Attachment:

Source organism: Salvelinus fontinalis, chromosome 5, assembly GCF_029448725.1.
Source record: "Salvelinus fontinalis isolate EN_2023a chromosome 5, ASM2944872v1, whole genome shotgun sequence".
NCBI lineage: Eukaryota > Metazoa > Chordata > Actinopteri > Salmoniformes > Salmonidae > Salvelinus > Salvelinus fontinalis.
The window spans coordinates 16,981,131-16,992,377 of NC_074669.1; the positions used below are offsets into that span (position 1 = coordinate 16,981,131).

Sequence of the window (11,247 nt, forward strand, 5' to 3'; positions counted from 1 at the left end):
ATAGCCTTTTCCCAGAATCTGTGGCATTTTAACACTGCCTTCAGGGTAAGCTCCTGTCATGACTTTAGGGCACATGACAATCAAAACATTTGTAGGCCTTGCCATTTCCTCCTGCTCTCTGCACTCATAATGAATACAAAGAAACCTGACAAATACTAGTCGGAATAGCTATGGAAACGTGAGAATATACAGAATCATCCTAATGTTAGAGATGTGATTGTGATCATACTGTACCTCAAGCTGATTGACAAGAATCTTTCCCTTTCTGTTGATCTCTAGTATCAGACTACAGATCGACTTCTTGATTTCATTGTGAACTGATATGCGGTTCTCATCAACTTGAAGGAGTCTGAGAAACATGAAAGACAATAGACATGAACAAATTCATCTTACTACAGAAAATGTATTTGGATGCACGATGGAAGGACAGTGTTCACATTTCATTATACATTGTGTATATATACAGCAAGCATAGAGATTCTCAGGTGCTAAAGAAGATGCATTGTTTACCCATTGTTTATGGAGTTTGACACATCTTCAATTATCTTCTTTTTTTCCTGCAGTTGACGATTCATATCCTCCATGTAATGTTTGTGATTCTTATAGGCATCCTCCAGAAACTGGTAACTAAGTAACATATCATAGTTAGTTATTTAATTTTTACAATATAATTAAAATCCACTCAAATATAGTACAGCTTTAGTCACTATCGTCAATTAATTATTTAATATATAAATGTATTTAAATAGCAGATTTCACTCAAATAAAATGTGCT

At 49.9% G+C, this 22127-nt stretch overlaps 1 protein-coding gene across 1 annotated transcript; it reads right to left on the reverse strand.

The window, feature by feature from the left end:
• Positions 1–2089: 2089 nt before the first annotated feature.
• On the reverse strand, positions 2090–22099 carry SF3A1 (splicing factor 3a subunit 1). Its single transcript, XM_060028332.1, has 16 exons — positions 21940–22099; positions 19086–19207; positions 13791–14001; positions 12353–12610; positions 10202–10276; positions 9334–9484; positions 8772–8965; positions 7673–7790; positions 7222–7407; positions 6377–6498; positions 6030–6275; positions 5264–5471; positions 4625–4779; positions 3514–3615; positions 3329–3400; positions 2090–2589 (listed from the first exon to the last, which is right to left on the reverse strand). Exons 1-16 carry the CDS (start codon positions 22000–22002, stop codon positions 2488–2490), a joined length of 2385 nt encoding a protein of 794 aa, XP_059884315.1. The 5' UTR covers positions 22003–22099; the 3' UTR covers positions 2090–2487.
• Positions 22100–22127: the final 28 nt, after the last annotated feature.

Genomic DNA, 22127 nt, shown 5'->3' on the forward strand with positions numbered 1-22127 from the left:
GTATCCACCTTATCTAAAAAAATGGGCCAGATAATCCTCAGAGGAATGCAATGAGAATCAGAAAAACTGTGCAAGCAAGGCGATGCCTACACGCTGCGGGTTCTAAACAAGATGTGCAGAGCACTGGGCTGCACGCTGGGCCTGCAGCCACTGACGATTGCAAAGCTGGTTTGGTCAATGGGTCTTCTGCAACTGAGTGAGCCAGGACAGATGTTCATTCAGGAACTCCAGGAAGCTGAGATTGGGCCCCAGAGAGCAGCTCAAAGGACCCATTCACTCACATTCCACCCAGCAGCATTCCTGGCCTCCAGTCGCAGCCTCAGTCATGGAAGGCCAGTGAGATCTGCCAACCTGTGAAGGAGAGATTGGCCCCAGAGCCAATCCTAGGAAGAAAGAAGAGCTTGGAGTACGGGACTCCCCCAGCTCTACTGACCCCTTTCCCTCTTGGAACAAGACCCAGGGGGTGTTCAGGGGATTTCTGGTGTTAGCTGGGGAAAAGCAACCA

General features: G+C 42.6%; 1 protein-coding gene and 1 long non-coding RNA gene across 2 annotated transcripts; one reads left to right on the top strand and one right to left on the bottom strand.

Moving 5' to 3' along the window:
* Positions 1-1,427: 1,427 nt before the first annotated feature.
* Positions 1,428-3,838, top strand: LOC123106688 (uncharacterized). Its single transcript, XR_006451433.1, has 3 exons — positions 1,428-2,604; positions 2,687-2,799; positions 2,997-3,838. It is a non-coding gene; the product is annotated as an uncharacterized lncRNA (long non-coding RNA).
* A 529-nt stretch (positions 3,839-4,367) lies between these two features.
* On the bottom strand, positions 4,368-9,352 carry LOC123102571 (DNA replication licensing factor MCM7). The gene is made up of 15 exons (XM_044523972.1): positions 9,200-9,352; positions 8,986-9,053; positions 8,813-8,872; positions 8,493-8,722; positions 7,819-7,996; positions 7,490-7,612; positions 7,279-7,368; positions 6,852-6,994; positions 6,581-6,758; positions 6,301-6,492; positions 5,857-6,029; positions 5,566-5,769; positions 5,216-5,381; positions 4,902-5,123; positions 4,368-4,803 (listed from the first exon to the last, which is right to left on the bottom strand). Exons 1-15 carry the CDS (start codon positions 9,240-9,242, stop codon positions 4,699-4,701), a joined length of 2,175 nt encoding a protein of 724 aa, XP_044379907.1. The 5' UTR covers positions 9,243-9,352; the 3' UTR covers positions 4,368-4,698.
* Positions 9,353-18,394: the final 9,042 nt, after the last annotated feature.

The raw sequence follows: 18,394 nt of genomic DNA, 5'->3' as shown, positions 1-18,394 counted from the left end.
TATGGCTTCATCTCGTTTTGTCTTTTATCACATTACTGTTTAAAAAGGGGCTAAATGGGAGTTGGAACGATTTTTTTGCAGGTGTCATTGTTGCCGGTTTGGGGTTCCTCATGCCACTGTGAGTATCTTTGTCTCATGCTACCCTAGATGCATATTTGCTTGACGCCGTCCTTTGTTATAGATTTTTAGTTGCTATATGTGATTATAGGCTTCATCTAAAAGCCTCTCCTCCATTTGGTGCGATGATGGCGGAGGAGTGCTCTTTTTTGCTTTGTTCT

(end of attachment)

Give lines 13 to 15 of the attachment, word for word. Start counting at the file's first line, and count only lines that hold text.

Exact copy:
GTATCCACCTTATCTAAAAAAATGGGCCAGATAATCCTCAGAGGAATGCAATGAGAATCAGAAAAACTGTGCAAGCAAGGCGATGCCTACACGCTGCGGGTTCTAAACAAGATGTGCAGAGCACTGGGCTGCACGCTGGGCCTGCAGCCACTGACGATTGCAAAGCTGGTTTGGTCAATGGGTCTTCTGCAACTGAGTGAGCCAGGACAGATGTTCATTCAGGAACTCCAGGAAGCTGAGATTGGGCCCCAGAGAGCAGCTCAAAGGACCCATTCACTCACATTCCACCCAGCAGCATTCCTGGCCTCCAGTCGCAGCCTCAGTCATGGAAGGCCAGTGAGATCTGCCAACCTGTGAAGGAGAGATTGGCCCCAGAGCCAATCCTAGGAAGAAAGAAGAGCTTGGAGTACGGGACTCCCCCAGCTCTACTGACCCCTTTCCCTCTTGGAACAAGACCCAGGGGGTGTTCAGGGGATTTCTGGTGTTAGCTGGGGAAAAGCAACCA

General features: G+C 42.6%; 1 protein-coding gene and 1 long non-coding RNA gene across 2 annotated transcripts; one reads left to right on the top strand and one right to left on the bottom strand.

Moving 5' to 3' along the window: